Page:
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Lincoln

Here, there and everywhere:  Daniel Day-Lewis as the weary, rambling commander in chief in Steven Spielberg's Lincoln.
Lincoln lives.  Mind you, he does nothing so outlandish in Steve Spielberg's latest film as stalking vampires.  But it is to the credit of this Lincoln that old Honest Abe is made so credibly real and yet seems no less mythical for the exercise.  Out of the history books. Up from the Tennessee marble of that famous sitting position in his stately memorial.  Down off all those pedestals that bear statues - five in Chicago alone -  of the 16th American president around the world. This 150 minute reanimation succeeds as it does owing to a recipe of roughly one part Spielbergian mastery and several parts Daniel-Day Lewis shape shifting.  If the Irish actor is mentioned in any chat amongst friends or co-workers, perhaps bruited between drinks at a gathering, you're likely to hear some seemingly facile testament to his brilliance.  Well, there are rare occasions when a truth is spoken by, is plainly obvious to all.  Some things, to borrow a favorite term from Mr. Lincoln, which Tony Kushner's screenplay would have us believe he appropriated from Euclid, are just self-evident.

So very compelling does Day-Lewis assume the form of Abraham Lincoln that the early scenes of Lincoln take a bit of getting used to.  This does not transpire in the manner required of a film like Oliver Stone's Nixon, with the need to push aside one's memories and images of Richard Nixon, at least temporarily, so room can be made for Anthony Hopkins worthwhile if impressionistic portrayal.  With this Lincoln, it's more a matter of, "Wow, it's really him."  Such is the combined success of Spielberg, Day-Lewis and some very capable make-up artistry.  

Lincoln begins in the early days of 1865, with the country well into the fourth year of its Civil War.  The first two scenes give us the two of the major dimensions of Steven Spielberg, demonstrate his enduring strength and a limiting weakness.  While the Civil War is often studied by enthusiasts of military strategy, keen to examine the war's  great maneuvers, Spielberg begins Lincoln with a battle scene which couldn't be less romanticized.  It's a rainy morass of muddy, brutal hand-to-hand combat.  Desperate swings of fists, bayonets rammed into soldiers' abdomens or ingloriously into their wet and straining backs.  It's a good if harsh way to begin the proceedings, a reminder just how brutal was the backdrop of the politics which follow.  And it's the sort of thing that Spielberg does better than most.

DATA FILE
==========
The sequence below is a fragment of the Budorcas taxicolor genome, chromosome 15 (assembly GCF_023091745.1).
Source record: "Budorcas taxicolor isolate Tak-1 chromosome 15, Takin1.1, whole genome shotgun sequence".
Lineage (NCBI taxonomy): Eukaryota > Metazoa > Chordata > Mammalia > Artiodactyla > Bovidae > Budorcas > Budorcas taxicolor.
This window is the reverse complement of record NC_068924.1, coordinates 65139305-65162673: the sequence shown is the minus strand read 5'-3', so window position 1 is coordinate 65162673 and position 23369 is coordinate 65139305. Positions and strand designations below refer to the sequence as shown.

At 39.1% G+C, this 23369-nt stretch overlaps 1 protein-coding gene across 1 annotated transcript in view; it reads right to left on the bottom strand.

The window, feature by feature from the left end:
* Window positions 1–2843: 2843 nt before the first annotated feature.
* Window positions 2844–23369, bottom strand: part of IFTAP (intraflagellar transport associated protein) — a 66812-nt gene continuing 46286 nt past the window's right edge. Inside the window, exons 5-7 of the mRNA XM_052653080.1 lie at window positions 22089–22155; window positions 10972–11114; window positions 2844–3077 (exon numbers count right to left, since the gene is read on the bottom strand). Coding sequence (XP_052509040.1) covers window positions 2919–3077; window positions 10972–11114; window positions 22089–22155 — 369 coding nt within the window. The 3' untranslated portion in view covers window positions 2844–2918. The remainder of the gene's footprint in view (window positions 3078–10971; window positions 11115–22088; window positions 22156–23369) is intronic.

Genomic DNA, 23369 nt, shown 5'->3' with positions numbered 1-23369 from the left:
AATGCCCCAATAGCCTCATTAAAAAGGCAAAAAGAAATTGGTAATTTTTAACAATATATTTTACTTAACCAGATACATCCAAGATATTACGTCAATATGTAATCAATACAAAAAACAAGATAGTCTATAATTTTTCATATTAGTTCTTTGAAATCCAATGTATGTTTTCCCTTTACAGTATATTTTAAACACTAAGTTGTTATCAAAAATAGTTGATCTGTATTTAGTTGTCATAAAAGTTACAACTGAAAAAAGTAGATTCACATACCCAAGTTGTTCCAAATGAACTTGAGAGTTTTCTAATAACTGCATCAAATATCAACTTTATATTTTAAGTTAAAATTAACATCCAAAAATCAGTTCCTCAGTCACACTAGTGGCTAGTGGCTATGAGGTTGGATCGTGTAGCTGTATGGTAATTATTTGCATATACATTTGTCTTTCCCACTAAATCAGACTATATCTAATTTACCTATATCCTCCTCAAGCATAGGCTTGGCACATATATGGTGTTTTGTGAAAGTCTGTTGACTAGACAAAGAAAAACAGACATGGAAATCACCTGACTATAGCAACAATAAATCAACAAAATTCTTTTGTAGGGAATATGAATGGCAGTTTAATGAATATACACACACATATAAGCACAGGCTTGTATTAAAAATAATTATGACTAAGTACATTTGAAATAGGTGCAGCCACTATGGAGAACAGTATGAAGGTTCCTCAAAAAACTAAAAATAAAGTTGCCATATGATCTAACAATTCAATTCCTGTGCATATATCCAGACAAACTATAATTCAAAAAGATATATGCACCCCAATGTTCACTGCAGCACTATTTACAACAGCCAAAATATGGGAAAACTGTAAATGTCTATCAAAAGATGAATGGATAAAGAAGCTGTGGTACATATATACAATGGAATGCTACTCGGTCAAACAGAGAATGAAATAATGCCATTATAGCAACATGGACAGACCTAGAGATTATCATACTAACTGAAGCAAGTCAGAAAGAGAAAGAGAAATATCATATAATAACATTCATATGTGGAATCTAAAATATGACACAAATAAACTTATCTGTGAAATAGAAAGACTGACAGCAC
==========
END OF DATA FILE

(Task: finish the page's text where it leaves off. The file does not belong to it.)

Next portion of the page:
Mr. Spielberg is also a rather accomplished entertainer.  But these instincts sometimes betray him.  That rough, early battle scene is followed by a fanciful meeting of both black and white troops by the president.  One of the black soldiers, while acknowledging the incremental progress wherein such a black soldier as he given the opportunity to  take up arms against the Confederacy, wonders aloud to Lincoln when the country might be ready to pay blacks soldier on an equal scale with whites, when the time might come for black officers.  Ultimately, both the black and white soldiers recite portions of the Gettysburg Address to Lincoln, as if they had been able to watch the speech repeatedly on YouTube.  This, as the Congressman Thaddeus Stevens (Tommy Lee Jones) later says to an unfortunate colleague from across the aisle as he's tormenting the poor Democrat, "is a rhetorical exercise."  That is obviously the case, and I don't begrudge Spielberg this particular bit of staging as much as some critics.  The problem, as Lincoln proceeds through its dark night of the national soul, is the accumulation of these rhetorical flourishes.  

The real battle in Lincoln aside from the bloody skirmishes taking places on Civil War battlefields, is the president's attempt to pass the 13th Amendment in the House of Representatives.  The eventual amendment to the U.S. Constitution which would outlaw slavery had already made its way through the Senate in 1864.  Lincoln tries to explain his sense of urgency to his cabinet during a meeting, why it is so important that the seemingly impossible passage of the amendment in the House of Representatives be pursued.  He's doesn't know if his Emancipation Proclamation will hold legal water once the war is settled and doesn't want to try to pass the more binding amendment in the House once the current slave states have returned to governance in Washington.

Tony Kushner's screenplay might be based partially on Doris Kearns Goodwin's "Team of Rivals," but it's not a great deal of the 16th president's team that we see, nor much of the rivalry, in this Lincoln.  Mainly it's Secretary of State William Seward in the form of Daniel Strathairn, elegant of dress and closely coiffed grey hair.  No swirls of mustache or copses of unruly period beard for this politician.  Seward rules impatiently as Lincoln's second.  Poor Hannibal Hamlin, Lincoln's Vice President as the story begins, largely brushed aside by history, is no where to be seen (He apparently was an infrequent visitor to the teeming White House and was succeeded after Lincoln's second inauguration on March 4, 1865 by the ill-fated Andrew Johnson).


Where Kearns Goodwin's influence does likely manifest itself in the story is in that political genius to which she refers in her book's subtitle.  Twenty-first century viewers might be surprised to see that such genius was only partially a matter of timing and human insight.  There is also a great deal of craven political will to be seen, hardly a modern invention.  The president is determined to do whatever it will take to gain the necessary votes for passage of the bill in the house, largely a matter of winning of lame duck Democrats (for whom any such granting of rights to former slaves would normally be anathema) who had lost their seats in the previous November's election.  The ever-practical Seward knows well that the blatant doling out of federal positions will reflect badly upon the administration, so he hires some political operatives to do the dirty work.